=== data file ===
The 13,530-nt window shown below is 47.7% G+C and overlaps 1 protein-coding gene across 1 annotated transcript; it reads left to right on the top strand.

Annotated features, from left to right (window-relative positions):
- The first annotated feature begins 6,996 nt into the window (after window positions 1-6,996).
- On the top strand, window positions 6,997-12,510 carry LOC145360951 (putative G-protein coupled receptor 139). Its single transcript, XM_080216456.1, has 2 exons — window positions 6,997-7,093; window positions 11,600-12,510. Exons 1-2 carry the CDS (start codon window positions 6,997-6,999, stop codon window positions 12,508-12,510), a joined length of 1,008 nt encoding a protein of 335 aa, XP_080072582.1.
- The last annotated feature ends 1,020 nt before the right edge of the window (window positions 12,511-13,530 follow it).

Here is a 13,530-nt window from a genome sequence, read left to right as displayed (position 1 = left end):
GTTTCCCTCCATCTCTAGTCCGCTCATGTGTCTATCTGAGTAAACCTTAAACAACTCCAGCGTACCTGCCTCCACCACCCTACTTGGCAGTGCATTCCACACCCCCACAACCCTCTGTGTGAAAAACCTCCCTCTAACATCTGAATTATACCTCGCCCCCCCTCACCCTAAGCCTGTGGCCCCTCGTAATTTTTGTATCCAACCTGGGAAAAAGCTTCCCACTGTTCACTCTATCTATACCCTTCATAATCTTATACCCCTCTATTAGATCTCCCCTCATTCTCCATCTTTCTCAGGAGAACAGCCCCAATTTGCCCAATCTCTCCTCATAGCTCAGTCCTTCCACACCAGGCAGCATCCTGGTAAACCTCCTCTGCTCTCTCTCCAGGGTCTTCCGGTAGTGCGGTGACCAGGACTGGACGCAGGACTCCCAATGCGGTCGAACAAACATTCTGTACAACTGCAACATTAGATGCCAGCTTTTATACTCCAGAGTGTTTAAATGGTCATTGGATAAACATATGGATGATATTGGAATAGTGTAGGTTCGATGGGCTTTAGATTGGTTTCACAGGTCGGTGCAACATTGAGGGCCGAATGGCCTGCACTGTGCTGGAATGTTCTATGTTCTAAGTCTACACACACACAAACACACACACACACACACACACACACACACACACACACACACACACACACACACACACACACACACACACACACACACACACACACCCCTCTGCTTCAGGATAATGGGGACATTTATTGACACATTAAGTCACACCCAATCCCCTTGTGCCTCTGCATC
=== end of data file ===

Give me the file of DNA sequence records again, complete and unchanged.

The 13,530-nt window shown below is 47.7% G+C and overlaps 1 protein-coding gene across 1 annotated transcript; it reads left to right on the top strand.

Annotated features, from left to right (window-relative positions):
- The first annotated feature begins 6,996 nt into the window (after window positions 1-6,996).
- On the top strand, window positions 6,997-12,510 carry LOC145360951 (putative G-protein coupled receptor 139). Its single transcript, XM_080216456.1, has 2 exons — window positions 6,997-7,093; window positions 11,600-12,510. Exons 1-2 carry the CDS (start codon window positions 6,997-6,999, stop codon window positions 12,508-12,510), a joined length of 1,008 nt encoding a protein of 335 aa, XP_080072582.1.
- The last annotated feature ends 1,020 nt before the right edge of the window (window positions 12,511-13,530 follow it).

Here is a 13,530-nt window from a genome sequence, read left to right as displayed (position 1 = left end):
GTTTCCCTCCATCTCTAGTCCGCTCATGTGTCTATCTGAGTAAACCTTAAACAACTCCAGCGTACCTGCCTCCACCACCCTACTTGGCAGTGCATTCCACACCCCCACAACCCTCTGTGTGAAAAACCTCCCTCTAACATCTGAATTATACCTCGCCCCCCCTCACCCTAAGCCTGTGGCCCCTCGTAATTTTTGTATCCAACCTGGGAAAAAGCTTCCCACTGTTCACTCTATCTATACCCTTCATAATCTTATACCCCTCTATTAGATCTCCCCTCATTCTCCATCTTTCTCAGGAGAACAGCCCCAATTTGCCCAATCTCTCCTCATAGCTCAGTCCTTCCACACCAGGCAGCATCCTGGTAAACCTCCTCTGCTCTCTCTCCAGGGTCTTCCGGTAGTGCGGTGACCAGGACTGGACGCAGGACTCCCAATGCGGTCGAACAAACATTCTGTACAACTGCAACATTAGATGCCAGCTTTTATACTCCAGAGTGTTTAAATGGTCATTGGATAAACATATGGATGATATTGGAATAGTGTAGGTTCGATGGGCTTTAGATTGGTTTCACAGGTCGGTGCAACATTGAGGGCCGAATGGCCTGCACTGTGCTGGAATGTTCTATGTTCTAAGTCTACACACACACAAACACACACACACACACACACACACACACACACACACACACACACACACACACACACACACACACACACACACACACACACACACACCCCTCTGCTTCAGGATAATGGGGACATTTATTGACACATTAAGTCACACCCAATCCCCTTGTGCCTCTGCATC